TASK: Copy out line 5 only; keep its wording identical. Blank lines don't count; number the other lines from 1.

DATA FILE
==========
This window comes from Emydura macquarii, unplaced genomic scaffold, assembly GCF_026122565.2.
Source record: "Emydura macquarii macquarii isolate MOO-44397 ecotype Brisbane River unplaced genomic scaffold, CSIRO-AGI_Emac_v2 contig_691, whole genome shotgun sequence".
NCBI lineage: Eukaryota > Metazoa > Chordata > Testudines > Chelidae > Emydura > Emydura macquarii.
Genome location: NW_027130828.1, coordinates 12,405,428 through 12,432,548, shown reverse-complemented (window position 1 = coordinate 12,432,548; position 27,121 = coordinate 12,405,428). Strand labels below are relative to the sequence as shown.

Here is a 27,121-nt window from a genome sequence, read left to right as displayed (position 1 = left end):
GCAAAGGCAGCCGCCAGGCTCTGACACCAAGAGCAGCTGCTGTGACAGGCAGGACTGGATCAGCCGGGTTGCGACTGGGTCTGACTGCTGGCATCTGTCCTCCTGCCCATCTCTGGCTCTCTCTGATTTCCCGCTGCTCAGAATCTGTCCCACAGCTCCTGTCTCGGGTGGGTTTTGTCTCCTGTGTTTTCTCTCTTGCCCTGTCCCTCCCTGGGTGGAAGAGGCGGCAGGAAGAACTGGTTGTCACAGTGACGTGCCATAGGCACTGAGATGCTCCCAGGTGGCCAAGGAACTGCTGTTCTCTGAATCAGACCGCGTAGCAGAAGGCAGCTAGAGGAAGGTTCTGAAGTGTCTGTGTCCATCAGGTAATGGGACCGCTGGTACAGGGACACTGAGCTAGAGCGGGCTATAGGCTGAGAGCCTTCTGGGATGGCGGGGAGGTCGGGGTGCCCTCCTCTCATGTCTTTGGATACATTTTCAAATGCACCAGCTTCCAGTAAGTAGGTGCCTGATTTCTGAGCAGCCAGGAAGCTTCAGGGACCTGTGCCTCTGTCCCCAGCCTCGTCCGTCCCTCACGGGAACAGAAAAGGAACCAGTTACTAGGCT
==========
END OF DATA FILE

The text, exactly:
Here is a 27,121-nt window from a genome sequence, read left to right as displayed (position 1 = left end):